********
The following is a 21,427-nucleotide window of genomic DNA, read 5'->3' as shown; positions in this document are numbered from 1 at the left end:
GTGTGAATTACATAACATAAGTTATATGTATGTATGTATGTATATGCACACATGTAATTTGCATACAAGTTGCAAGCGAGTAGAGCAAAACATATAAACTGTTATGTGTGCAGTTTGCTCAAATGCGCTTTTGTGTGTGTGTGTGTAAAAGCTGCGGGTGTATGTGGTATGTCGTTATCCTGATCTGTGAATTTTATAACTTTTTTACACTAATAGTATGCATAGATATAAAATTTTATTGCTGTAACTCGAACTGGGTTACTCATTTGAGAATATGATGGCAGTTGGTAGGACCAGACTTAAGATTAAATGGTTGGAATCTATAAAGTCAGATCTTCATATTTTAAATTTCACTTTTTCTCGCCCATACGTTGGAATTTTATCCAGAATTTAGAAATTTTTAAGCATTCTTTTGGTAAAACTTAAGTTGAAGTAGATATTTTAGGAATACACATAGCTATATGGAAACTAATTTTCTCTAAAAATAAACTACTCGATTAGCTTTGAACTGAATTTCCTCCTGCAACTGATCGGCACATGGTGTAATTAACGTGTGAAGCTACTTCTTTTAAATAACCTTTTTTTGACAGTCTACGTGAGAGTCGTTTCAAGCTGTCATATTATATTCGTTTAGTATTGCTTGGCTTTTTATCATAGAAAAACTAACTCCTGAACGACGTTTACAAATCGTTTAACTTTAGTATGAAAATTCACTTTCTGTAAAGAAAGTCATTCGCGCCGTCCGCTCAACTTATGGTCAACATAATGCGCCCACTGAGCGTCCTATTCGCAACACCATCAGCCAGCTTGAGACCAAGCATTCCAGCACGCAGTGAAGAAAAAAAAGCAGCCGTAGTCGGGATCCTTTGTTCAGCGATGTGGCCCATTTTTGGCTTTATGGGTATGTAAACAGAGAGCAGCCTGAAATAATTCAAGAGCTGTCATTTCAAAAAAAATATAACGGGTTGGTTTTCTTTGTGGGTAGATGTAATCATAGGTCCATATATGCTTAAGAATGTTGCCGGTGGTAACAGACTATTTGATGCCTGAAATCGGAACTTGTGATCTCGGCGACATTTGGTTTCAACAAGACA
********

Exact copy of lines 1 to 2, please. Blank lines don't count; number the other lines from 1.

The following is a 21,427-nucleotide window of genomic DNA, read 5'->3' as shown; positions in this document are numbered from 1 at the left end:
GTGTGAATTACATAACATAAGTTATATGTATGTATGTATGTATATGCACACATGTAATTTGCATACAAGTTGCAAGCGAGTAGAGCAAAACATATAAACTGTTATGTGTGCAGTTTGCTCAAATGCGCTTTTGTGTGTGTGTGTGTAAAAGCTGCGGGTGTATGTGGTATGTCGTTATCCTGATCTGTGAATTTTATAACTTTTTTACACTAATAGTATGCATAGATATAAAATTTTATTGCTGTAACTCGAACTGGGTTACTCATTTGAGAATATGATGGCAGTTGGTAGGACCAGACTTAAGATTAAATGGTTGGAATCTATAAAGTCAGATCTTCATATTTTAAATTTCACTTTTTCTCGCCCATACGTTGGAATTTTATCCAGAATTTAGAAATTTTTAAGCATTCTTTTGGTAAAACTTAAGTTGAAGTAGATATTTTAGGAATACACATAGCTATATGGAAACTAATTTTCTCTAAAAATAAACTACTCGATTAGCTTTGAACTGAATTTCCTCCTGCAACTGATCGGCACATGGTGTAATTAACGTGTGAAGCTACTTCTTTTAAATAACCTTTTTTTGACAGTCTACGTGAGAGTCGTTTCAAGCTGTCATATTATATTCGTTTAGTATTGCTTGGCTTTTTATCATAGAAAAACTAACTCCTGAACGACGTTTACAAATCGTTTAACTTTAGTATGAAAATTCACTTTCTGTAAAGAAAGTCATTCGCGCCGTCCGCTCAACTTATGGTCAACATAATGCGCCCACTGAGCGTCCTATTCGCAACACCATCAGCCAGCTTGAGACCAAGCATTCCAGCACGCAGTGAAGAAAAAAAAGCAGCCGTAGTCGGGATCCTTTGTTCAGCGATGTGGCCCATTTTTGGCTTTATGGGTATGTAAACAGAGAGCAGCCTGAAATAATTCAAGAGCTGTCATTTCAAAAAAAATATAACGGGTTGGTTTTCTTTGTGGGTAGATGTAATCATAGGTCCATATATGCTTAAGAATGTTGCCGGTGGTAACAGACTATTTGATGCCTGAAATCGGAACTTGTGATCTCGGCGACATTTGGTTTCAACAAGACA